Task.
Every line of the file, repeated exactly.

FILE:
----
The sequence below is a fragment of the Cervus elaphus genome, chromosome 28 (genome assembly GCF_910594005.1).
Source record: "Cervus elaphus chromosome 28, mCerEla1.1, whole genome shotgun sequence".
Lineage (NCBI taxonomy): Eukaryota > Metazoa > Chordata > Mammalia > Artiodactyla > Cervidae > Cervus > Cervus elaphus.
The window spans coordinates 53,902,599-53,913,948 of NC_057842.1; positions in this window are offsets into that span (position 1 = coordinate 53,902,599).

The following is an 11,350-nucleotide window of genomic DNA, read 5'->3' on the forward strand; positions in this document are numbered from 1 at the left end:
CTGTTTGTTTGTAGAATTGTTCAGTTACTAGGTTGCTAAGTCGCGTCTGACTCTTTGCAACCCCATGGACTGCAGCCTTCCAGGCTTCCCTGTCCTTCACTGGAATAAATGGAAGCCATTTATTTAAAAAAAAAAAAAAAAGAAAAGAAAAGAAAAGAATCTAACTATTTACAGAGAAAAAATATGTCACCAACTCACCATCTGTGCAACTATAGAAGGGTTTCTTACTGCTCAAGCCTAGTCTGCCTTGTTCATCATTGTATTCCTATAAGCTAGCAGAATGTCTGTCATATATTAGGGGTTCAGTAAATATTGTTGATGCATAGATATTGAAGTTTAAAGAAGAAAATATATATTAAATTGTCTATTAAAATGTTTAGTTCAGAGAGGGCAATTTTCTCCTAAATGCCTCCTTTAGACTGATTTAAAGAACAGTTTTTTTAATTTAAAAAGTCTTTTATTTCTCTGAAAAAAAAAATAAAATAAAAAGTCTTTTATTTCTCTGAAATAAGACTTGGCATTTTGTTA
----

The sequence below is a fragment of the Cervus elaphus genome, chromosome 28 (genome assembly GCF_910594005.1).
Source record: "Cervus elaphus chromosome 28, mCerEla1.1, whole genome shotgun sequence".
Lineage (NCBI taxonomy): Eukaryota > Metazoa > Chordata > Mammalia > Artiodactyla > Cervidae > Cervus > Cervus elaphus.
The window spans coordinates 53,902,599-53,913,948 of NC_057842.1; positions in this window are offsets into that span (position 1 = coordinate 53,902,599).

The following is an 11,350-nucleotide window of genomic DNA, read 5'->3' on the forward strand; positions in this document are numbered from 1 at the left end:
CTGTTTGTTTGTAGAATTGTTCAGTTACTAGGTTGCTAAGTCGCGTCTGACTCTTTGCAACCCCATGGACTGCAGCCTTCCAGGCTTCCCTGTCCTTCACTGGAATAAATGGAAGCCATTTATTTAAAAAAAAAAAAAAAAGAAAAGAAAAGAAAAGAATCTAACTATTTACAGAGAAAAAATATGTCACCAACTCACCATCTGTGCAACTATAGAAGGGTTTCTTACTGCTCAAGCCTAGTCTGCCTTGTTCATCATTGTATTCCTATAAGCTAGCAGAATGTCTGTCATATATTAGGGGTTCAGTAAATATTGTTGATGCATAGATATTGAAGTTTAAAGAAGAAAATATATATTAAATTGTCTATTAAAATGTTTAGTTCAGAGAGGGCAATTTTCTCCTAAATGCCTCCTTTAGACTGATTTAAAGAACAGTTTTTTTAATTTAAAAAGTCTTTTATTTCTCTGAAAAAAAAAATAAAATAAAAAGTCTTTTATTTCTCTGAAATAAGACTTGGCATTTTGTTA